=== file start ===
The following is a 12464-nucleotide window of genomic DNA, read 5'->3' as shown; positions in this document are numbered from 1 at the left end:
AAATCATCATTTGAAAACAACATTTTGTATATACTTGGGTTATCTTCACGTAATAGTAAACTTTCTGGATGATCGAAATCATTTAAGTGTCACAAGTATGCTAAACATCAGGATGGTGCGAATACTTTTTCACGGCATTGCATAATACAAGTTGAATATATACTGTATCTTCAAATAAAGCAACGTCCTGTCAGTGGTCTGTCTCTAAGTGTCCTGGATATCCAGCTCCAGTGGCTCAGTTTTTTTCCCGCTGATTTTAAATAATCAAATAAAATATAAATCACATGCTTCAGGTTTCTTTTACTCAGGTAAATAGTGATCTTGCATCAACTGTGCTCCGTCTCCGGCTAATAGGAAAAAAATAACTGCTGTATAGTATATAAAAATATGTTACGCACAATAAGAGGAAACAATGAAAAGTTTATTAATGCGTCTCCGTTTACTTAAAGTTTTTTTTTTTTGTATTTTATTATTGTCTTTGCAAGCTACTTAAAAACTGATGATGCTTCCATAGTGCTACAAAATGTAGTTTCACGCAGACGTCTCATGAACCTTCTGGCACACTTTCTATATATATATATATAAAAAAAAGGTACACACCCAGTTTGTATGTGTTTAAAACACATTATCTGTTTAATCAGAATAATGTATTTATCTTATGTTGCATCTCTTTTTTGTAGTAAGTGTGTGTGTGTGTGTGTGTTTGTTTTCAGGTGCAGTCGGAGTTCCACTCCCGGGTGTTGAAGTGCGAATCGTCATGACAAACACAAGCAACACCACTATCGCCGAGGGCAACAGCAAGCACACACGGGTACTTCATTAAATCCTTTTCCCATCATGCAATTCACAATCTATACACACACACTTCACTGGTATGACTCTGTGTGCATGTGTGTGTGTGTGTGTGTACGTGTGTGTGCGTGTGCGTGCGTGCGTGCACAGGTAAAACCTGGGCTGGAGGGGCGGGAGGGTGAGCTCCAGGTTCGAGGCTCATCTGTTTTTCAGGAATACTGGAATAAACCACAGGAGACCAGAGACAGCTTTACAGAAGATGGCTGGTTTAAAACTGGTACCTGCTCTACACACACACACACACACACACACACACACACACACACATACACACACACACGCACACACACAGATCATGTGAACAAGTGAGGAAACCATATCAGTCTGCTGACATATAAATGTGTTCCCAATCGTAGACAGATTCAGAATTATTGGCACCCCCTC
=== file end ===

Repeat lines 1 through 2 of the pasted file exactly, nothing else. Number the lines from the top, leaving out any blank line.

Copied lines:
The following is a 12464-nucleotide window of genomic DNA, read 5'->3' as shown; positions in this document are numbered from 1 at the left end:
AAATCATCATTTGAAAACAACATTTTGTATATACTTGGGTTATCTTCACGTAATAGTAAACTTTCTGGATGATCGAAATCATTTAAGTGTCACAAGTATGCTAAACATCAGGATGGTGCGAATACTTTTTCACGGCATTGCATAATACAAGTTGAATATATACTGTATCTTCAAATAAAGCAACGTCCTGTCAGTGGTCTGTCTCTAAGTGTCCTGGATATCCAGCTCCAGTGGCTCAGTTTTTTTCCCGCTGATTTTAAATAATCAAATAAAATATAAATCACATGCTTCAGGTTTCTTTTACTCAGGTAAATAGTGATCTTGCATCAACTGTGCTCCGTCTCCGGCTAATAGGAAAAAAATAACTGCTGTATAGTATATAAAAATATGTTACGCACAATAAGAGGAAACAATGAAAAGTTTATTAATGCGTCTCCGTTTACTTAAAGTTTTTTTTTTTTGTATTTTATTATTGTCTTTGCAAGCTACTTAAAAACTGATGATGCTTCCATAGTGCTACAAAATGTAGTTTCACGCAGACGTCTCATGAACCTTCTGGCACACTTTCTATATATATATATATAAAAAAAAGGTACACACCCAGTTTGTATGTGTTTAAAACACATTATCTGTTTAATCAGAATAATGTATTTATCTTATGTTGCATCTCTTTTTTGTAGTAAGTGTGTGTGTGTGTGTGTGTTTGTTTTCAGGTGCAGTCGGAGTTCCACTCCCGGGTGTTGAAGTGCGAATCGTCATGACAAACACAAGCAACACCACTATCGCCGAGGGCAACAGCAAGCACACACGGGTACTTCATTAAATCCTTTTCCCATCATGCAATTCACAATCTATACACACACACTTCACTGGTATGACTCTGTGTGCATGTGTGTGTGTGTGTGTGTACGTGTGTGTGCGTGTGCGTGCGTGCGTGCACAGGTAAAACCTGGGCTGGAGGGGCGGGAGGGTGAGCTCCAGGTTCGAGGCTCATCTGTTTTTCAGGAATACTGGAATAAACCACAGGAGACCAGAGACAGCTTTACAGAAGATGGCTGGTTTAAAACTGGTACCTGCTCTACACACACACACACACACACACACACACACACACACACATACACACACACACGCACACACACAGATCATGTGAACAAGTGAGGAAACCATATCAGTCTGCTGACATATAAATGTGTTCCCAATCGTAGACAGATTCAGAATTATTGGCACCCCCTC